Opinion: Sweden needs change to stop cashless future creating problems in time of crisis

A cashless future could create problems for Sweden in a time of crisis unless the country introduces new payment systems, argues Riksbank Governor Stefan Ingves.

Opinion: Sweden needs change to stop cashless future creating problems in time of crisis
Riksbank governor Stefan Ingves. Photo: Tomas Oneborg/SvD/TT

The ability to pay and get paid for goods and services is a prerequisite for an efficient society. In the same way as we assume water will come out when we turn on the tap, or the light will come on when we flick the switch, we assume payments will be carried out quickly and safely.

Here the Riksbank plays an important role: Not only does the Riksbank issue cash as legal tender, but it is also responsible for the RIX payment system. RIX is Sweden's central payment system for payments among banks, clearing institutions and other agents. The system enables the transactions of one bank's customers to reach the customers of another bank. In both these areas, we are currently in a period of major transition.

But first a brief look back in time. The Riksbank has existed since 1668, and we are celebrating our 350th anniversary this year, starting in Luleå this week. We have issued cash throughout this period of time. When commercial banks emerged in the mid-19th century, they were allowed to issue private banknotes to begin with, but after a long political debate, the roles were refined.

The Riksbank, like many other central banks, was given the monopoly on the issuing of banknotes in 1904 and banks were allocated the responsibility for commercial lending. One reason was that private banks earned large amounts of money from issuing banknotes, which caused a certain amount of irritation. Another was the need for a more stable procedure for managing financial crises. Technological developments later led to the Riksbank issuing cash to the general public and electronic money to major financial institutions, while banks issued electronic money to the general public in the form of bank account deposits. Nowadays an increasing number of people pay by card, but the Riksbank's cash has always been in the background as a standardised, reliable and generally accepted means of payment – available to all.

READ ALSO: Sweden predicted to become first country with own cryptocurrency

This order, which has prevailed for over a century, is now being disrupted. Increasingly often, shops and public institutions display “no cash” signs and fewer and fewer banks offer cash services. In 2007, the value of cash in circulation in society was SEK 112 billion. Today, just over SEK 50 billion remains – less than half and a unique development seen in an international perspective.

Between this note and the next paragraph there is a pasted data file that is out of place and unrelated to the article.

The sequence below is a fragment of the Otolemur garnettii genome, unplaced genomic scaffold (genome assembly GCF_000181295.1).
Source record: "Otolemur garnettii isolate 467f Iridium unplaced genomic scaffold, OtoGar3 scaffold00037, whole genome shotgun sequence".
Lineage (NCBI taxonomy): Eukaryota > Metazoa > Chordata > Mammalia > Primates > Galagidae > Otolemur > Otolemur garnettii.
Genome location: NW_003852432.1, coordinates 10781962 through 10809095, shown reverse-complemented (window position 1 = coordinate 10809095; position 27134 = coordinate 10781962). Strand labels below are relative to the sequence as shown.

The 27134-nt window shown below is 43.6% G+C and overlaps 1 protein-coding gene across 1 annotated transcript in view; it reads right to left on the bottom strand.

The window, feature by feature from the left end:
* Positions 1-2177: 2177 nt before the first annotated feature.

Under the Sveriges Riksbank Act, Swedish kronor (SEK), in the form of banknotes and coins issued by the Riksbank, are legal tender. The Swedish Riksdag has thereby given cash a unique position as a means of payment. Today, however, retailers and banks can bargain away this unique position. In other words, there is no obligation for retailers to accept cash payments or for banks to concern themselves with cash.

There are several reasons for the decline in cash use: It is relatively complicated to handle and innovative electronic payment methods have become more accessible. There is therefore no reason to believe that banknotes and coins will continue to exist for time eternal. But the fact is that if nothing is done, Sweden is moving towards a situation in which all means of payment to which the general public has access are issued and controlled by commercial agents, at the same time as new so-called electronic currencies of varying types are emerging.

For me, this vision of the future is problematic; the payment system is often said to have an element of public good, which implies that the public sector has an important role – in this case in ensuring that payments can be made safely and efficiently at all times. Other examples of public good are the armed forces, the judicial system and official statistics. Most citizens would feel uncomfortable with handing over these public services to private companies entirely.